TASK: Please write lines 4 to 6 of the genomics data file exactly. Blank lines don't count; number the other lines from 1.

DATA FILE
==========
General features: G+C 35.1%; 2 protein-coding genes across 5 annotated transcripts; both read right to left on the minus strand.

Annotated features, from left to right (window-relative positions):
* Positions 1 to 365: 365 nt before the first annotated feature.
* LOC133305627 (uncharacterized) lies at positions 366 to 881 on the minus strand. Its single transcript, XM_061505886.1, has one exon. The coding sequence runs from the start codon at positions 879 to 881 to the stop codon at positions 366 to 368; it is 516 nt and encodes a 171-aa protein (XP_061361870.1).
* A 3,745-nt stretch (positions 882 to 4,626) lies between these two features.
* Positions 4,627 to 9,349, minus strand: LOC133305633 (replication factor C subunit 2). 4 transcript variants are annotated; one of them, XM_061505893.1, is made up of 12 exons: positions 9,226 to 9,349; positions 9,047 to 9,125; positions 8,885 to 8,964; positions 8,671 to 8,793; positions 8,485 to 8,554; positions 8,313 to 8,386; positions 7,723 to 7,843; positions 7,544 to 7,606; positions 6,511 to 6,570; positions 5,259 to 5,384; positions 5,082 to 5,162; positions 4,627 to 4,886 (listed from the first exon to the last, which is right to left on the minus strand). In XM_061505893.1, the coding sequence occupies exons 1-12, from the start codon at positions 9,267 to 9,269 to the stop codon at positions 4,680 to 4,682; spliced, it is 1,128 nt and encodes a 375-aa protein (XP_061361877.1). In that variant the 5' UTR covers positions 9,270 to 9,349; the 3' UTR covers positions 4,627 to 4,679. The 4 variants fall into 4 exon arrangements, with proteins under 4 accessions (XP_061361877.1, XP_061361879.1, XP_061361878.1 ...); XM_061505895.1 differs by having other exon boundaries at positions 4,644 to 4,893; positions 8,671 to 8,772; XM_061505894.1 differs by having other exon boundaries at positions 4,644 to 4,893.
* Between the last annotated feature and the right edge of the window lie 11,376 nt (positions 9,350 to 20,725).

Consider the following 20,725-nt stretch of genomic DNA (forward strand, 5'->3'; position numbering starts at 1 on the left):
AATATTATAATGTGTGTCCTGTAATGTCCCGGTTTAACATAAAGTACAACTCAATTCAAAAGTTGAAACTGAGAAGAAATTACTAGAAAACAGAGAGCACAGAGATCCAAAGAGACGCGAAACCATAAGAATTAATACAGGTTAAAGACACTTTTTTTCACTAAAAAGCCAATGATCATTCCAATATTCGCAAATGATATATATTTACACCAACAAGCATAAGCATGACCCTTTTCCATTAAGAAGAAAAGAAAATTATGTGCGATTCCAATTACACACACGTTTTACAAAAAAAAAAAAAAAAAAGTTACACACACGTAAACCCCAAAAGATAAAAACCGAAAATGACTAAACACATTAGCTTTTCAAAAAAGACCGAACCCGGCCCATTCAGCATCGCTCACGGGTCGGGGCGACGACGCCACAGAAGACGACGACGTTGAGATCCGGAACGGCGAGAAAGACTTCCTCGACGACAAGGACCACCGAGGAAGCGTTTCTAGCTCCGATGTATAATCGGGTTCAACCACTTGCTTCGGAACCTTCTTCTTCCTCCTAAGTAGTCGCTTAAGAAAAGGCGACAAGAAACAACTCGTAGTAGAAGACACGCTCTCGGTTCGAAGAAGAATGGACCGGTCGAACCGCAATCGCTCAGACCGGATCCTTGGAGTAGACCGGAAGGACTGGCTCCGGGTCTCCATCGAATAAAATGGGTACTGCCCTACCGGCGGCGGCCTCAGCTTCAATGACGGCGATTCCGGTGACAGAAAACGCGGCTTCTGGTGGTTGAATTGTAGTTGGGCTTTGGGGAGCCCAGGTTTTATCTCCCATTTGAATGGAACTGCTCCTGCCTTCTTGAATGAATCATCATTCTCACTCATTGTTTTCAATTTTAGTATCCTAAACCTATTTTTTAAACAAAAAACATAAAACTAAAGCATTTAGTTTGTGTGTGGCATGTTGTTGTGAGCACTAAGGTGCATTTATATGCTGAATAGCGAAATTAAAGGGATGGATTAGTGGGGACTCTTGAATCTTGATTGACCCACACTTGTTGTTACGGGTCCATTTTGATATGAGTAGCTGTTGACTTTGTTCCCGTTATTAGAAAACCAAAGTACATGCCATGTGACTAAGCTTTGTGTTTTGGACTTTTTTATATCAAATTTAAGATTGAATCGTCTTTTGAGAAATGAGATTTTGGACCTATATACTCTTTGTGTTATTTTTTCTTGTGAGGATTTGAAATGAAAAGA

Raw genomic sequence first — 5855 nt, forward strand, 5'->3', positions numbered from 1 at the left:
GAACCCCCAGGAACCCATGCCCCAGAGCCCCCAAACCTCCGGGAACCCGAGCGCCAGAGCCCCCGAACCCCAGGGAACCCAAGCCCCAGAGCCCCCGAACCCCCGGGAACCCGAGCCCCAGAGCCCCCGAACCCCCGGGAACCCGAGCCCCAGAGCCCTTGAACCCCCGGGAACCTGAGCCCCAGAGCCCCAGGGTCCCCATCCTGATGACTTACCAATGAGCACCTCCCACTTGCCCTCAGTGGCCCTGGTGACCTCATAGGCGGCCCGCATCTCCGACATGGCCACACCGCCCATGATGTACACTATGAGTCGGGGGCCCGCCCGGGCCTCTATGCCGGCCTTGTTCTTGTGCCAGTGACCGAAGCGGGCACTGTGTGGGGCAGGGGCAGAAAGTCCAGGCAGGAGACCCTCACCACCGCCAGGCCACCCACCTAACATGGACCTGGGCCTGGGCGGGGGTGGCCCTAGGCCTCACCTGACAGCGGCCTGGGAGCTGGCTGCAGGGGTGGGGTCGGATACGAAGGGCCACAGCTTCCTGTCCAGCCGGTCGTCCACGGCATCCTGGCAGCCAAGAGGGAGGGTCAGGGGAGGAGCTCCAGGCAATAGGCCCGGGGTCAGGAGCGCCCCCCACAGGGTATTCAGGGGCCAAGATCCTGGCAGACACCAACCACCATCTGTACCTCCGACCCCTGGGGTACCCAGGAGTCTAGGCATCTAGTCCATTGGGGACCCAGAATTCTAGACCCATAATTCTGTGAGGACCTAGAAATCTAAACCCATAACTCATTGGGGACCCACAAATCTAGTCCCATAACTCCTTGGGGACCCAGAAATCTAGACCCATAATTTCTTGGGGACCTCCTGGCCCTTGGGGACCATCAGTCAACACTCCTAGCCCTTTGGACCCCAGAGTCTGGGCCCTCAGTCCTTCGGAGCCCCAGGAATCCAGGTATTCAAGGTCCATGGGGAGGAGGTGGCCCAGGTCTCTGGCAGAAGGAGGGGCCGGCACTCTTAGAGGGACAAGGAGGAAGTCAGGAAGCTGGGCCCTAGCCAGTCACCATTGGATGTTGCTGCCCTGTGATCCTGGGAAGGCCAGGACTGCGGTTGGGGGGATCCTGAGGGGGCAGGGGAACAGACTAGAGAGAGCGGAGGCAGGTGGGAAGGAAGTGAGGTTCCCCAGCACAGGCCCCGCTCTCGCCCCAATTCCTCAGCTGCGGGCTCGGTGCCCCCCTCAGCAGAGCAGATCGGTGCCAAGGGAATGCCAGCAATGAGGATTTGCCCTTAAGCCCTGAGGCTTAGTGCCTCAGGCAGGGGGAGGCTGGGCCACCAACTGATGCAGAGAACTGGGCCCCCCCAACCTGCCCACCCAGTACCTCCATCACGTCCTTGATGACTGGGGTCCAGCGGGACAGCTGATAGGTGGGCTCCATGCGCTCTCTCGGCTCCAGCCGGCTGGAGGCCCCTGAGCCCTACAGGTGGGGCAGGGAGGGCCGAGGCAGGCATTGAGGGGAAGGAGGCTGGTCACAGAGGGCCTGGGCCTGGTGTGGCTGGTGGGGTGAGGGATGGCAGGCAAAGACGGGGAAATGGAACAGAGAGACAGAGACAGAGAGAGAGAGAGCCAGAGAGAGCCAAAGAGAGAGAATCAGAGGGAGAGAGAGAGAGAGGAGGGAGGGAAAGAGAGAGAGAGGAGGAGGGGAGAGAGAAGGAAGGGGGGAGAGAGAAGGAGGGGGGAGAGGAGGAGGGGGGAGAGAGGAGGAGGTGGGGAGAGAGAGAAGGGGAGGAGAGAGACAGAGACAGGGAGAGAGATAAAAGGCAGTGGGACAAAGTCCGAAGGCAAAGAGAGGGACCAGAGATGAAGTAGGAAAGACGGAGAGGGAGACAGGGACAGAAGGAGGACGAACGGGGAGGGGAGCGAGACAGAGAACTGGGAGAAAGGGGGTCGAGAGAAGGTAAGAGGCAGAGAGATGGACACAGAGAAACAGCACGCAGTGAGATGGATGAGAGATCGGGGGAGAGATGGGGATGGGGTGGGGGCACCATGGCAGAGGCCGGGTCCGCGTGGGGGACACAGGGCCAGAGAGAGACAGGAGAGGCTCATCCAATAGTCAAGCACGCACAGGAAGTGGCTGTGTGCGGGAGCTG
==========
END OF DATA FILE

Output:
* LOC133305627 (uncharacterized) lies at positions 366 to 881 on the minus strand. Its single transcript, XM_061505886.1, has one exon. The coding sequence runs from the start codon at positions 879 to 881 to the stop codon at positions 366 to 368; it is 516 nt and encodes a 171-aa protein (XP_061361870.1).
* A 3,745-nt stretch (positions 882 to 4,626) lies between these two features.
* Positions 4,627 to 9,349, minus strand: LOC133305633 (replication factor C subunit 2). 4 transcript variants are annotated; one of them, XM_061505893.1, is made up of 12 exons: positions 9,226 to 9,349; positions 9,047 to 9,125; positions 8,885 to 8,964; positions 8,671 to 8,793; positions 8,485 to 8,554; positions 8,313 to 8,386; positions 7,723 to 7,843; positions 7,544 to 7,606; positions 6,511 to 6,570; positions 5,259 to 5,384; positions 5,082 to 5,162; positions 4,627 to 4,886 (listed from the first exon to the last, which is right to left on the minus strand). In XM_061505893.1, the coding sequence occupies exons 1-12, from the start codon at positions 9,267 to 9,269 to the stop codon at positions 4,680 to 4,682; spliced, it is 1,128 nt and encodes a 375-aa protein (XP_061361877.1). In that variant the 5' UTR covers positions 9,270 to 9,349; the 3' UTR covers positions 4,627 to 4,679. The 4 variants fall into 4 exon arrangements, with proteins under 4 accessions (XP_061361877.1, XP_061361879.1, XP_061361878.1 ...); XM_061505895.1 differs by having other exon boundaries at positions 4,644 to 4,893; positions 8,671 to 8,772; XM_061505894.1 differs by having other exon boundaries at positions 4,644 to 4,893.